Up until the middle of the 1970s, the Keyensian model of the economy-an intricate balance of private business, organized labor, and government regulation-that the US economy followed after the Second World War worked well. Union workers in such key economic sectors as auto manufacturing, steel producing, trucking, for example-were paid well enough to enter the middle class and attain such things as college education for their children and their own homes; this only applied, however, to approximately one-third of the US workforce.
Government intervened in the economy to prevent mass unemployment and steep drops in the stock market, which preceded the Crash of 1929; and the welfare system made sure that worked who were between jobs could have some income and purchase the goods they needed. Corporations tolerated unions at best. The “Pax Americana” meant that the United States remained the dominant industrial and military power of the world, since the other industrialized nations’ industrial plant was destroyed in the Second World War, and it asserted dominance over less-developed nations.
In 1973, that began to change. The OPEC oil embargo led to a rise in energy prices; such nations as Germany and Japan utilized new industrial plants, more up-to-date than US plants, to become competitors in world industry, particularly in auto sales; “stagflation-“ the phenomenon where inflation of prices and unemployment rose, which in the Keyesian tradition was not supposed to occur-occurred. The US trade deficit increased.
Corporations and their political allies promoted a series of policies known as “neo-liberal” economic policies, also called “supply-side economics,” which called for the deregulation of all industry, the elimination of the welfare system, the elimination of trade barriers between nations, and the elimination of protections for workers, meaning the repressing of unions. These policies were pursued by Margaret Thatcher in the United Kingdom, with her famous line “There is no alternative,” and Ronald Reagan in the United States. They spoke of the neo-liberal system as the only way out of the world’s economic difficulties. Much of the push for “supply-side” economics was motivated by ideology, a desire to end any control over corporations by government, unions, or any other entity.
However, among economic policy commentators, but heard of little in the commercial media, industrial policy was discussed, which would have led to greater government intervention in the economy than in the old Keyesian system. After the Second World War, Germany and Japan pursued policies of capital allocation, which went to business areas that would be strong business competators in the international market, while building up such infrastructure as highways, ports and sewers, and developing a skilled work force to support this system.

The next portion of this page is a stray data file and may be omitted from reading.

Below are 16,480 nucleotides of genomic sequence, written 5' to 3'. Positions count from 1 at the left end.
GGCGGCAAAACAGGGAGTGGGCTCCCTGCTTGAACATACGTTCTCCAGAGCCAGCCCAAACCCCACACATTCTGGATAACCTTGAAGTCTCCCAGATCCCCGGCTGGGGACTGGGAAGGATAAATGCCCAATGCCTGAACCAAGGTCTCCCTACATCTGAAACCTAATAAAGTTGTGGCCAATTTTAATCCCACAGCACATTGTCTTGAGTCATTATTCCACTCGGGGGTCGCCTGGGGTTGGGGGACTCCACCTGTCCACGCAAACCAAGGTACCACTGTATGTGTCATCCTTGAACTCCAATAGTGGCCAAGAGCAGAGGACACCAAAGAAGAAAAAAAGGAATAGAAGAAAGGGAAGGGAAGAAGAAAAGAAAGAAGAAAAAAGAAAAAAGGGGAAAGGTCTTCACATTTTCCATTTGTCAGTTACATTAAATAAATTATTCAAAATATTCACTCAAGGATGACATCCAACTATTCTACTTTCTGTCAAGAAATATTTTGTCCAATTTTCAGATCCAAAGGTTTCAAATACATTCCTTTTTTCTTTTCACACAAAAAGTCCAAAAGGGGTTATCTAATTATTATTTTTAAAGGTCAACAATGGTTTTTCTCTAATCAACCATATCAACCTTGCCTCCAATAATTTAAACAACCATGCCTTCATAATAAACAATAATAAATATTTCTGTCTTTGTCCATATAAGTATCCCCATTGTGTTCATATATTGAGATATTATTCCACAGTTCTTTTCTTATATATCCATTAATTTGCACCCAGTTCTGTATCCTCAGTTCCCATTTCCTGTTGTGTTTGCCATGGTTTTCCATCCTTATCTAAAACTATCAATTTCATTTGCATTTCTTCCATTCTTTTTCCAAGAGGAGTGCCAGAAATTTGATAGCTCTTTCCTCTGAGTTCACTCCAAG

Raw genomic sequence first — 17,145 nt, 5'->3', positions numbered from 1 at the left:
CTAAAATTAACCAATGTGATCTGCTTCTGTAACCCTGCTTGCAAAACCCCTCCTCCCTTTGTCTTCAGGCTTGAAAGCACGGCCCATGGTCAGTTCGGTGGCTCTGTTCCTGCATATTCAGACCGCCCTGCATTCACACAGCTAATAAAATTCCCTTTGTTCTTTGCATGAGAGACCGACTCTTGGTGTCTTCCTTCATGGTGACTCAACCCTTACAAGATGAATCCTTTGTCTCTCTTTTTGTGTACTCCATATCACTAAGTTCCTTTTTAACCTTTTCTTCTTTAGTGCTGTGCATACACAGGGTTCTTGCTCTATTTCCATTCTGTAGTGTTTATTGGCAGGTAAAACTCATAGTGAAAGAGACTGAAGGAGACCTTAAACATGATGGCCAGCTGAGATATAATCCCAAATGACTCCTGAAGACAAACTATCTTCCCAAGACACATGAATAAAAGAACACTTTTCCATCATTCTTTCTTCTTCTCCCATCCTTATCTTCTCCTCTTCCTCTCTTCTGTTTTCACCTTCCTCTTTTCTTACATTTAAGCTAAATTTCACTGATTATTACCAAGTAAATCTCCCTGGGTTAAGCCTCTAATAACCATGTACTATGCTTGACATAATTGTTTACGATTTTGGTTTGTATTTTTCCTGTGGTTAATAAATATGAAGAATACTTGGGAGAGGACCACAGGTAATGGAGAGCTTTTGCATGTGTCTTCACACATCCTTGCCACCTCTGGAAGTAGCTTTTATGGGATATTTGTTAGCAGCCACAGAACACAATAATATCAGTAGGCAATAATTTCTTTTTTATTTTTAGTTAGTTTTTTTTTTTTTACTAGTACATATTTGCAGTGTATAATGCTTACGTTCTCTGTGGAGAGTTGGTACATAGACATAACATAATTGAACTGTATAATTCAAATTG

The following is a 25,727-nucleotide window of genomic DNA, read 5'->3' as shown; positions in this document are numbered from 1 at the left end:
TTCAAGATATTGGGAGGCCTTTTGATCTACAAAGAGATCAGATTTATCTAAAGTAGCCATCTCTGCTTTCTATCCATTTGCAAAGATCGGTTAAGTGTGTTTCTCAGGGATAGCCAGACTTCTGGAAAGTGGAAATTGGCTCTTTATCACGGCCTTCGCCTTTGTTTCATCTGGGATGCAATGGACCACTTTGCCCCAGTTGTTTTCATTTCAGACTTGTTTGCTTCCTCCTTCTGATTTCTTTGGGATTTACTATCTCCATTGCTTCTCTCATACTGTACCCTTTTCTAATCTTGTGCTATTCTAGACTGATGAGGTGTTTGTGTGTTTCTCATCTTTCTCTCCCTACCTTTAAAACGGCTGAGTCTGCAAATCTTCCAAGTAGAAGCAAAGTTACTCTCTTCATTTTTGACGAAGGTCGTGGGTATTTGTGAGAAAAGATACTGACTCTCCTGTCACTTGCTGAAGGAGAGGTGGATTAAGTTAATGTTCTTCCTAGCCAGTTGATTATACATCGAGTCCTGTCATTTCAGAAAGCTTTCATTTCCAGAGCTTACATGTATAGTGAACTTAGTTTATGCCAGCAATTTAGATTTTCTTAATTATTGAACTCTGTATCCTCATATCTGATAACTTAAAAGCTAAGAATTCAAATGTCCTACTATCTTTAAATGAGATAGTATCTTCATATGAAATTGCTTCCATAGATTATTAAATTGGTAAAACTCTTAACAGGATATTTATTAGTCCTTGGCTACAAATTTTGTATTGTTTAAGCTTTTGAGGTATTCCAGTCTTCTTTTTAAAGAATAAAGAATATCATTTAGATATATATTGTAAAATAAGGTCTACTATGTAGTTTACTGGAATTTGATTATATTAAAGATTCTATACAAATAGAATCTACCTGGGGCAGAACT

The advocates of industrial policy state that the government does already directly intervene in the economy, through defense spending and research and development. Also, these government grants and contracts make such firms more attractive to private investors.
Currently, government support of industries-such as tax breaks and subsidies- favors established industries. Corporations that have established themselves in communities, and had become the economic center of the community, attain favored treatment in taxes by local and state governments, after secret deals out of the public limelight. Newly-emerging industries, like in high-tech, do not receive such subsidies. Advocates of national industrial policy say the grant and subsidy-granting process would be more public and available to debate.
In industrial policy, the government would provide incentives for industries to restructure, and to retrain workers with new skills, to prevent unemployment. Also, the government must invest in such infrastructure as ports, bridges, waste sites, as being “public goods,” available to all corporations. Industrial policy must also invest in training workers for the skills they would need for these new jobs, along with education and occupational safety. Already, government procurement programs have led advances in semiconductors, synthetic rubber, antibiotics, and nuclear power, among other industries, for military and space exploration purposes, putting these firms at a competitive advantage.
At this point in our nation’s time, the labor movement needs to revisit the idea of a national industrial strategy; the only question is, who would have input in the planning of it.